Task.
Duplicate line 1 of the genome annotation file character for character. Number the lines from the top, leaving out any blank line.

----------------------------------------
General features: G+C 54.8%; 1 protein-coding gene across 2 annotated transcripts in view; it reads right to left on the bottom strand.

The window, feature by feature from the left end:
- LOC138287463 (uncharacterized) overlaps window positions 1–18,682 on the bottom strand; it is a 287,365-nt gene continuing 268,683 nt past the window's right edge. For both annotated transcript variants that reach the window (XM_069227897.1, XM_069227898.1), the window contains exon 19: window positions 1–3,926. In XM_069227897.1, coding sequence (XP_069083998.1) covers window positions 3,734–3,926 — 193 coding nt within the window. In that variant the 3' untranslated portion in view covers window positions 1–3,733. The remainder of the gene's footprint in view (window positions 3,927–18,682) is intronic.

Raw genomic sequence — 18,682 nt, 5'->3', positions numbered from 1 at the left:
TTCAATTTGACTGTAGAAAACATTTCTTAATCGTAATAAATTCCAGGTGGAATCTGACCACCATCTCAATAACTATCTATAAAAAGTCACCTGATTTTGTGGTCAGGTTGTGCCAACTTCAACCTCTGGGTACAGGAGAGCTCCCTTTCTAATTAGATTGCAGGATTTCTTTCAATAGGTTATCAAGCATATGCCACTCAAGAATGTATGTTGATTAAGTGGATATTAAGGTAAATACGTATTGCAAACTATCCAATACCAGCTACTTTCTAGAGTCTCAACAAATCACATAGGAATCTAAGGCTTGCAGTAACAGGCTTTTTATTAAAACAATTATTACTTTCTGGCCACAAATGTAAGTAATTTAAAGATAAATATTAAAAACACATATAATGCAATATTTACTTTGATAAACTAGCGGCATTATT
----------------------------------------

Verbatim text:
General features: G+C 54.8%; 1 protein-coding gene across 2 annotated transcripts in view; it reads right to left on the bottom strand.